You are going through a divorce, what do you do now?

  • Don’t panic! This “process” is one of the most difficult and life changing events that will ever happen to you.  You will never be the same: emotionally, spiritually, physically, or personally.
  • If you or your family is in immediate danger—LEAVE!  Find a safe place to stay until you can get legal protection.  You may need to get a restraining order or have a judge appoint an emergency “protective order.”  Contact the police, a battered women’s shelter or a church in your area.
  • Get yourself a “family law” attorney.  Even if you have no children, these professionals are much better equipped and specialized in divorce law.  By pass the recommendations of “family friends” for an attorney.  Get your own counsel so that you may be 100% truthful and not feel guilty discussing the events that led up to this heartbreak.
  • Reach out to your support system; don’t be ashamed, even if you are.   Sometimes people will not understand or want to get involved.  That’s ok. It’s their choice. Find people who will support you.  Explain to family and friends what you are going through and you are going to need them.  You will need them for support, perhaps financially, emotionally, and sometimes, just to listen and not judge.
  • Find a faith based church. Even if you are not religious now, there are people there who will help guide you through your new spiritual journey of healing and support.  The first times you go there, you may not feel like you belong. But, please give it time. As you open up your heart, so will they.
  • At the church, you can schedule individual meetings with your deacon or pastor to talk about the faith based guidance of divorce and its meaning in the church. But, these leaders are also trained to deal with the weeping hearts of those in need. So, don’t be afraid to tell them everything. They will not judge you.  They will give you a baby step action plan to improve the immediate situation. They will also provide long term insight into your need for religious support.
  • Seek out a licensed psychologist or psychotherapist for you and your children. You will want to go alone, send the children individually, and sometimes all together. Divorce changes people forever. These little creatures don’t understand why their life is being turned upside down. They will need more work, and LOVE, than you do during this time.  Most often, these services are provided to you through your healthcare insurance for a co pay. If you do not have this resource, there are community churches that will provide free counseling if you are a member.
  • Don’t believe by going to church or counseling you are going to be fixed immediately after one or two sessions. This process is a lifelong commitment to understanding you, what went wrong, how to avoid it next time, and what your next steps should be.
  • Accept that this “process” is happening. Despite all the hopes and dreams you had for your future, it’s never going to be the same.   We all grow up believing in the fairy tale wedding and a love that lasts forever, but sometimes closed doors need to STAY shut, so new ones can open.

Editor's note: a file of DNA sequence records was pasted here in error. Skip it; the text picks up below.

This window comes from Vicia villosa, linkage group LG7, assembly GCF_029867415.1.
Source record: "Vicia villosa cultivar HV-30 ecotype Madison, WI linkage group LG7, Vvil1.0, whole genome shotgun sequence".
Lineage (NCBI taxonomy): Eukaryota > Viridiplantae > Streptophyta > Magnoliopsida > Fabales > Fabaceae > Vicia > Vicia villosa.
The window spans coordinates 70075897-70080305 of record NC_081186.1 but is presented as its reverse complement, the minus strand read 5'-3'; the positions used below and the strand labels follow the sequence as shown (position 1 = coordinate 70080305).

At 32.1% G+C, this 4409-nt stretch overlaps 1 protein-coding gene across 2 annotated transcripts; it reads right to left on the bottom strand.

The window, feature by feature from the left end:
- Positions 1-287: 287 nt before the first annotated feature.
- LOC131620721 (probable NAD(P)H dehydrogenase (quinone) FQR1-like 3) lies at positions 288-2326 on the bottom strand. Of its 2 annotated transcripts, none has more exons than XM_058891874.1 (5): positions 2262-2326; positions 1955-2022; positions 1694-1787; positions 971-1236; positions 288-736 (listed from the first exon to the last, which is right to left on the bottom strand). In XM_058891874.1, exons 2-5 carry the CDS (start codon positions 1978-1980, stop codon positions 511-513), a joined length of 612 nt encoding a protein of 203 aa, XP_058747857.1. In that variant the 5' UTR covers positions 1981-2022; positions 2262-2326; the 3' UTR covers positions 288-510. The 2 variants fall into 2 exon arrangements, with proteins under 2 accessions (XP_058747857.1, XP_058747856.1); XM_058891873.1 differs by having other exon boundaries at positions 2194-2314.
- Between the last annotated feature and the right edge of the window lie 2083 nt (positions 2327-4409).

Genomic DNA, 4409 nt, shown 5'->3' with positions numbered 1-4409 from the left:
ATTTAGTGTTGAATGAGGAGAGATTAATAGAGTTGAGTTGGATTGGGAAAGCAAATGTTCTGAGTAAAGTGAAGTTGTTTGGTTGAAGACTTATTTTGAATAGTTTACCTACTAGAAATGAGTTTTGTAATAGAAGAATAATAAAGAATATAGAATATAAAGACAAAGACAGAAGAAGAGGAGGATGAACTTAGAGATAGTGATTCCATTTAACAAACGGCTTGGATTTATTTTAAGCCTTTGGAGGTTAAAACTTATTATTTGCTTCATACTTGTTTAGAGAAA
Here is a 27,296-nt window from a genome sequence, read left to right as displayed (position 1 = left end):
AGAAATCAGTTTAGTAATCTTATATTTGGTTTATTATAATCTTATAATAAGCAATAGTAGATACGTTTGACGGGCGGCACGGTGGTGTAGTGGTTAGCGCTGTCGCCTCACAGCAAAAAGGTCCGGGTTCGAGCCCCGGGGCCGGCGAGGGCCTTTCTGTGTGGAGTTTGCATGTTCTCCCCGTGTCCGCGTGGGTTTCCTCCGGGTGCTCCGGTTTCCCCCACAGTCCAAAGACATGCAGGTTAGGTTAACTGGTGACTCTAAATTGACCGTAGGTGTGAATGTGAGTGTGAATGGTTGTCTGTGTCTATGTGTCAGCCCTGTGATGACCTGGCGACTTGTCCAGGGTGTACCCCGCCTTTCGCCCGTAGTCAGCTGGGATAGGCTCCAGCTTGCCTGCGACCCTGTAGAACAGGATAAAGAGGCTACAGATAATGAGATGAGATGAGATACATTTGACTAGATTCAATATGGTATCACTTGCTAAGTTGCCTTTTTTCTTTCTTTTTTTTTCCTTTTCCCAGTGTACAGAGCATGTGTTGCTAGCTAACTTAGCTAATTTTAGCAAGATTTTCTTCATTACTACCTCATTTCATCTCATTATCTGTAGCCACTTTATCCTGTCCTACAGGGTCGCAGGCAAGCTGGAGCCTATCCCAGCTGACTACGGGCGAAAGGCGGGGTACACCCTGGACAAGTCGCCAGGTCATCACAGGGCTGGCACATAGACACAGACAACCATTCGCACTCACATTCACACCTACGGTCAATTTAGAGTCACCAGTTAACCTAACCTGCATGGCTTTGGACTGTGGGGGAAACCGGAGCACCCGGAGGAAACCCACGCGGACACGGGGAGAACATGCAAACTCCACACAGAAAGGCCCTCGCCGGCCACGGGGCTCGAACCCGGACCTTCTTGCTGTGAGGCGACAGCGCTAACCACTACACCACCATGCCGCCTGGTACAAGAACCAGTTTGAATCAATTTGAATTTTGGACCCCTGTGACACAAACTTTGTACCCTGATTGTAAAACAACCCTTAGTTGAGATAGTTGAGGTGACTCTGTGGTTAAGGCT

• If you are unemployed, develop of game plan of survival for you and your family.  Blanket your contact list to see where you can get a job.  It probably won’t be your dream job by any means, but you need to get back out there and provide financial support for your family.  This distraction will also help you reconnect with others and help define yourself worth again.
  • Join a social club of an activity you once enjoyed.  If you used to love sewing, then join a sewing group.  If your neighborhood has a mom’s group, join it.  There is nothing more refreshing then to learn that you are not the only one with problems.  It is a healthy distraction, and the bonus is, you will meet some amazing people.
  • Follow all of your attorney’s advice.  If they tell you not to meet up with your ex at your old home that you designed and loved, there is a reason for it.  Your safety may be in danger.  You never know who you were actually married to until you get a divorce. Those feelings and anger can sometimes turn nice people into dangerous ones.
  • Sometimes the divorce process may take a year or more to settle.  Don’t stop living your life.  Begin living your life.  This is a time of rediscovery for you.   It’s one of the hardest milestones you will encounter. You will learn so much about yourself, who you are, who you want to be, and who you do not ever want to be again.
  • Remember, God does not allow bad things to happen to you.  Bad things happen as a part of life, but they are designed to bring you closer to seeing what the true promise of God’s will is. Once you stop chasing the wrong things, the right ones will find you if it’s God’s will.
  • Ask for help.  There are lots of resources and organizations who are willing to help.  You will find a list on this site of everything from finding donated suit to getting a free cell phone for emergencies.
  • Recognize that even when you final believe you are healed, moving on, starting over, that there will always be hurt, regret, memories and feelings associated from what happened to you.  Don’t bury them. Learn from them.  When you see yourself repeating the same pattern, get out!  We are creatures of habit because it’s comfortable and what we know.


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